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China, US to Collaborate on Anti-AIDS Fight
Chinese, US officials and experts pledged to work more closely to boost China's anti-AIDS efforts with the country being warned its HIV/AIDS epidemic situation is critical.

At a high-profile conference in Beijing on Friday, they suggested China and the United States increase exchanges and cooperation in scientific research and personnel training to help address the issue of AIDS in China, which was potentially important for the global fight against the disease.

"China is at a critical time in HIV/AIDS control since the disease is spreading very rapidly from those with high-risk behaviors to the common people," Chinese Health Minister Zhang Wenkang told the Sino-US Conference on Research and Training in AIDS-related Areas.

Latest statistics from the Ministry of Health suggest that one million Chinese have been infected by HIV, the AIDS virus, since it was first detected in China in 1985.

"The infection figure could expand to 10 million by the year 2010 if we fail to take immediate action to control it," Zhang said. "We now have no time to waste."

Despite great efforts by the Chinese government and the whole society in the past decade to check the disease, China was still seriously lagging behind in meeting huge and growing demands for HIV/AIDS prevention and control, Zhang said.

He said Sino-US cooperation in AIDS-related areas would enormously benefit not only the Chinese people, but also global counter-HIV/AIDS campaigns.

Zhang's remarks were echoed by US ambassador to China Clark T. Randt Jr., who said HIV/AIDS was a global problem requiring global solutions.

The United States and China had a long history of working together on a broad range of medical issues, and HIV/AIDS had now become an important area, he said.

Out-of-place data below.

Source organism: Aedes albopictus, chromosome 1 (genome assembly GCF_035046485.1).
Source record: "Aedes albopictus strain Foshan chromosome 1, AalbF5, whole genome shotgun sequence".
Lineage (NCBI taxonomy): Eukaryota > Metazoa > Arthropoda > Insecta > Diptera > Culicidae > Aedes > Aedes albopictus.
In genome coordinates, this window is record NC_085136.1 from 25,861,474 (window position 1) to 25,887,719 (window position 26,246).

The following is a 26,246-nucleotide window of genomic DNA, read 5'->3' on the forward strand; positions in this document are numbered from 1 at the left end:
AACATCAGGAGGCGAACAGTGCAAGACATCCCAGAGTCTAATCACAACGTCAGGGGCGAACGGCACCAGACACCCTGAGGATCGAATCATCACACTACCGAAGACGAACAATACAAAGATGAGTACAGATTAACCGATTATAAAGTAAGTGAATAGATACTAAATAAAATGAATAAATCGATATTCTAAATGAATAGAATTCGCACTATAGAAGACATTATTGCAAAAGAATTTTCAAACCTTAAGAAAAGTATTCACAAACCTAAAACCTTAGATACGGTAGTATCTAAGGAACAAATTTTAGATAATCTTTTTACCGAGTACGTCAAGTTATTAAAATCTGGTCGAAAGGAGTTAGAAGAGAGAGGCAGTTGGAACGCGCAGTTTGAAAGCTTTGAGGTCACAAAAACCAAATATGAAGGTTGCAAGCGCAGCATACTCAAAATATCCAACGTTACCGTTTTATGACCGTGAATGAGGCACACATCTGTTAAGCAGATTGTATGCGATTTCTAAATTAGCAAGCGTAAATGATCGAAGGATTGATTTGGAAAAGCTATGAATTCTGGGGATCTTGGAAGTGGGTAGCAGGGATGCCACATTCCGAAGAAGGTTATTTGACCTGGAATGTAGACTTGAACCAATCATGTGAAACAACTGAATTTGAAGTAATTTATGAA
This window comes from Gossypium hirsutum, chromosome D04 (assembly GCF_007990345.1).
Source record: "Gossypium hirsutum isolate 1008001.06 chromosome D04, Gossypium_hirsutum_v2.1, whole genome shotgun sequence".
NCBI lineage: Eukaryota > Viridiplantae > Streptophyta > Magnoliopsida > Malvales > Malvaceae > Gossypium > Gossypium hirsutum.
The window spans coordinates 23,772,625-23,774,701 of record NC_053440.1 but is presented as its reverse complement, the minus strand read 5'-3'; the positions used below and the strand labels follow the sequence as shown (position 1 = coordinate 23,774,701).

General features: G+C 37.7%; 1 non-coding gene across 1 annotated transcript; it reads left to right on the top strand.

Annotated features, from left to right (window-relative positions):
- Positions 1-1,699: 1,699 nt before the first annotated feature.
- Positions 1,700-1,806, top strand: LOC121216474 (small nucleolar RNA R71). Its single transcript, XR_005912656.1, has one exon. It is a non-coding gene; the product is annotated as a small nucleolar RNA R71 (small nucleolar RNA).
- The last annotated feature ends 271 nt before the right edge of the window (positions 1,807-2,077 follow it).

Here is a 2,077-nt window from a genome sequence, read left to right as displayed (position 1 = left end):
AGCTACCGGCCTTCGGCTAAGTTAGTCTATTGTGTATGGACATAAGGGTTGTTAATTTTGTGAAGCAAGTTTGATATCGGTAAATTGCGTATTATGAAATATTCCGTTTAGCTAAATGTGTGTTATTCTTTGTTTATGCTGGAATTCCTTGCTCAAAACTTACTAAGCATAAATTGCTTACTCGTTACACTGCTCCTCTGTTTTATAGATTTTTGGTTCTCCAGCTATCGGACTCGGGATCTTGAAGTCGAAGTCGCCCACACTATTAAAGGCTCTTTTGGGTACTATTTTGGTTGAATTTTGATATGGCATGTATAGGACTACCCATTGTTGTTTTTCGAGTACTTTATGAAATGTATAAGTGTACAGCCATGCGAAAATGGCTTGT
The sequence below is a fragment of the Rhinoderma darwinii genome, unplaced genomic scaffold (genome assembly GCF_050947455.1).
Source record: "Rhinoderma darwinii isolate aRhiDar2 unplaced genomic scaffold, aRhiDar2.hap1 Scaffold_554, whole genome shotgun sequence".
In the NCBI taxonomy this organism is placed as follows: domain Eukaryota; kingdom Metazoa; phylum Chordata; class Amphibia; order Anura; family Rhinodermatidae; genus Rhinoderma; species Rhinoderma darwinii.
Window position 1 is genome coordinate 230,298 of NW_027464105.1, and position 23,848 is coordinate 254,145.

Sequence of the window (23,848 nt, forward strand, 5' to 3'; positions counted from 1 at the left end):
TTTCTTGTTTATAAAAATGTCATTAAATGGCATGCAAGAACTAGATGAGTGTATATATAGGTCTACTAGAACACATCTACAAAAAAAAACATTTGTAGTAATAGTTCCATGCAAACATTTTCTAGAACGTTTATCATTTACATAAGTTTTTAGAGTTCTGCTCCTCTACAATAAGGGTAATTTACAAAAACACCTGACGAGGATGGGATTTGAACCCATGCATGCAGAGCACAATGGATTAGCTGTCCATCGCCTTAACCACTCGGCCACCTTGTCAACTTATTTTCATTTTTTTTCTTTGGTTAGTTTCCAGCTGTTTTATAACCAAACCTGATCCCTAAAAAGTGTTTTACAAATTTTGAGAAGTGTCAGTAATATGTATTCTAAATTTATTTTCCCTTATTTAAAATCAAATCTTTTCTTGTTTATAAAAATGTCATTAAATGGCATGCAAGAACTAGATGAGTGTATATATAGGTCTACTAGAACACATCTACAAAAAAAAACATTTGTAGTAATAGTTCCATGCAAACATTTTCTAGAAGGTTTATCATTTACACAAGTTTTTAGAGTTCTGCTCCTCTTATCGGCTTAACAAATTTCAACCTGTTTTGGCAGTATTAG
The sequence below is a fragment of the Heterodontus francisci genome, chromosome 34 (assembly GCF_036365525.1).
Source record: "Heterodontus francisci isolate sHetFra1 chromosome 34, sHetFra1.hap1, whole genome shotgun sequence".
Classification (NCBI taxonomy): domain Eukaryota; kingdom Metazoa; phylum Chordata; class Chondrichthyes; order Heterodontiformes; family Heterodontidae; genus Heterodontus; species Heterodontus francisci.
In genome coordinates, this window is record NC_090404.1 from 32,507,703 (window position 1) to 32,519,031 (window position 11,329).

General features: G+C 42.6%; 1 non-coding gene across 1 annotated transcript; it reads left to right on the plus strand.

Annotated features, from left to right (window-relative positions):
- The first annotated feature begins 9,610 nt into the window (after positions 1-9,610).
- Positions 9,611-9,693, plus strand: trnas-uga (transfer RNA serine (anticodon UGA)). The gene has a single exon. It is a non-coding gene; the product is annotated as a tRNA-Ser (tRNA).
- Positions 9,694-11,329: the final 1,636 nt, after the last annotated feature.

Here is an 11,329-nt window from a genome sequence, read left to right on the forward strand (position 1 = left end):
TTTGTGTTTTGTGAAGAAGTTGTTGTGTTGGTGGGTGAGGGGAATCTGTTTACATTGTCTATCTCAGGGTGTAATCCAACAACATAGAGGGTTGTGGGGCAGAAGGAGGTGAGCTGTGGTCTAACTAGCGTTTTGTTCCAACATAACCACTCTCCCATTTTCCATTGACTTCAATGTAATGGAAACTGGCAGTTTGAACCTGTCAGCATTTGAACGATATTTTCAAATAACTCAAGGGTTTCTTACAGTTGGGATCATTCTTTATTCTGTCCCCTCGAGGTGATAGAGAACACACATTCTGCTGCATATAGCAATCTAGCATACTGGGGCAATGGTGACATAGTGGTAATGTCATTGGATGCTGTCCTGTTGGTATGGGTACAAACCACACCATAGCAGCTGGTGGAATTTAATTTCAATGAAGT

Sino-US cooperation against AIDS widened last June as Zhang Wenkang and his US counterpart, Secretary of Health and Human Services Tommy Thompson, signed a Memorandum of Understanding in Washington D.C.

This called for increased collaboration in the development of effective intervention strategies to prevent HIV transmission.

"It lays the foundation for closer cooperative ties between us," Zhang said.

China has also obtained a five-year grant totaling US$14.8 million to participate in the Comprehensive International Program for Research on AIDS (CIPRA), initiated and sponsored by the US National Institute of Health (NIH) to support international research on practical and affordable methods for preventing and treating HIV/AIDS.

Undertaken by the Chinese Center for Disease Control and Prevention, the China CIPRA will focus on studies of epidemiological and transmission factors of HIV, behavioral intervention, pathogenesis of the virus, and the clinical study and development of new AIDS vaccines.

China CIPRA will collaborate with other ongoing NIH-sponsored HIV/AIDS programs in China, such as the HIV prevention trials network, HIV vaccine trials network, and international training and research programs.

(Xinhua News Agency November 2, 2002)

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